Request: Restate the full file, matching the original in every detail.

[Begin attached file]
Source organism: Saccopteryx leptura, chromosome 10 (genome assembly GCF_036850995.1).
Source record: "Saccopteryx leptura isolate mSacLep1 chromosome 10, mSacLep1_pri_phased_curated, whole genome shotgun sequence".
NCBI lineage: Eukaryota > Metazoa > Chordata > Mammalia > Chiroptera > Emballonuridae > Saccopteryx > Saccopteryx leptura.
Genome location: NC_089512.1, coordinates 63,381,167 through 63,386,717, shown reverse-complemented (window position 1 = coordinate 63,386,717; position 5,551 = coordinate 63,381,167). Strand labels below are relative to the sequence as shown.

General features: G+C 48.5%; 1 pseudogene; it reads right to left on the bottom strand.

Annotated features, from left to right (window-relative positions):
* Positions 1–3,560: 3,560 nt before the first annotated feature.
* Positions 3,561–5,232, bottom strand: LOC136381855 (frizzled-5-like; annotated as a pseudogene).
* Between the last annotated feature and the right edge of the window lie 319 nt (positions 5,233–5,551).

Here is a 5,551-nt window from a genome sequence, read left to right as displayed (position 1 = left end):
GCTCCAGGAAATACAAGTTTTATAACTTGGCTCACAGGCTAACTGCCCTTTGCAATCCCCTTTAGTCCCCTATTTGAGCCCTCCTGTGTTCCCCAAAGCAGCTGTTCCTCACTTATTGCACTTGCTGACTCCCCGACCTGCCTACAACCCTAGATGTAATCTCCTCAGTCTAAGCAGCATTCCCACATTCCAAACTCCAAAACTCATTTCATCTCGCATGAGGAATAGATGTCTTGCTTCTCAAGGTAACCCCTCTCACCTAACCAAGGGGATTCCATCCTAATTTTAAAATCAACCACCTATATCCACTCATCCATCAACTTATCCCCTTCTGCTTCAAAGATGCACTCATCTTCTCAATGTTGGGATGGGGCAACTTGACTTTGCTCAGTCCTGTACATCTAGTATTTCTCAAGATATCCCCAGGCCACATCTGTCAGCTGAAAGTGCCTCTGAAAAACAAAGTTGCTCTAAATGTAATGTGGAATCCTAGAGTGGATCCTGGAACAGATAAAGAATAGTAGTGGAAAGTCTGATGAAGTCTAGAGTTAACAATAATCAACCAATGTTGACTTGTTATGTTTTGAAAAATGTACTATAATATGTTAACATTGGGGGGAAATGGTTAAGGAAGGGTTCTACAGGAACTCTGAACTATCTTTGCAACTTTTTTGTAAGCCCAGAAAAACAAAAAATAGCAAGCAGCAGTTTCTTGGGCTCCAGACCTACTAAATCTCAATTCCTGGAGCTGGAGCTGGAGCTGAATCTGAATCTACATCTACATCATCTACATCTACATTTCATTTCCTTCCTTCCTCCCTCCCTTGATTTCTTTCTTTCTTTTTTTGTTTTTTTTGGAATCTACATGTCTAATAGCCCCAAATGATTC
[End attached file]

Source organism: Saccopteryx leptura, chromosome 10 (genome assembly GCF_036850995.1).
Source record: "Saccopteryx leptura isolate mSacLep1 chromosome 10, mSacLep1_pri_phased_curated, whole genome shotgun sequence".
NCBI lineage: Eukaryota > Metazoa > Chordata > Mammalia > Chiroptera > Emballonuridae > Saccopteryx > Saccopteryx leptura.
Genome location: NC_089512.1, coordinates 63,381,167 through 63,386,717, shown reverse-complemented (window position 1 = coordinate 63,386,717; position 5,551 = coordinate 63,381,167). Strand labels below are relative to the sequence as shown.

General features: G+C 48.5%; 1 pseudogene; it reads right to left on the bottom strand.

Annotated features, from left to right (window-relative positions):
* Positions 1–3,560: 3,560 nt before the first annotated feature.
* Positions 3,561–5,232, bottom strand: LOC136381855 (frizzled-5-like; annotated as a pseudogene).
* Between the last annotated feature and the right edge of the window lie 319 nt (positions 5,233–5,551).

Here is a 5,551-nt window from a genome sequence, read left to right as displayed (position 1 = left end):
GCTCCAGGAAATACAAGTTTTATAACTTGGCTCACAGGCTAACTGCCCTTTGCAATCCCCTTTAGTCCCCTATTTGAGCCCTCCTGTGTTCCCCAAAGCAGCTGTTCCTCACTTATTGCACTTGCTGACTCCCCGACCTGCCTACAACCCTAGATGTAATCTCCTCAGTCTAAGCAGCATTCCCACATTCCAAACTCCAAAACTCATTTCATCTCGCATGAGGAATAGATGTCTTGCTTCTCAAGGTAACCCCTCTCACCTAACCAAGGGGATTCCATCCTAATTTTAAAATCAACCACCTATATCCACTCATCCATCAACTTATCCCCTTCTGCTTCAAAGATGCACTCATCTTCTCAATGTTGGGATGGGGCAACTTGACTTTGCTCAGTCCTGTACATCTAGTATTTCTCAAGATATCCCCAGGCCACATCTGTCAGCTGAAAGTGCCTCTGAAAAACAAAGTTGCTCTAAATGTAATGTGGAATCCTAGAGTGGATCCTGGAACAGATAAAGAATAGTAGTGGAAAGTCTGATGAAGTCTAGAGTTAACAATAATCAACCAATGTTGACTTGTTATGTTTTGAAAAATGTACTATAATATGTTAACATTGGGGGGAAATGGTTAAGGAAGGGTTCTACAGGAACTCTGAACTATCTTTGCAACTTTTTTGTAAGCCCAGAAAAACAAAAAATAGCAAGCAGCAGTTTCTTGGGCTCCAGACCTACTAAATCTCAATTCCTGGAGCTGGAGCTGGAGCTGAATCTGAATCTACATCTACATCATCTACATCTACATTTCATTTCCTTCCTTCCTCCCTCCCTTGATTTCTTTCTTTCTTTTTTTGTTTTTTTTGGAATCTACATGTCTAATAGCCCCAAATGATTC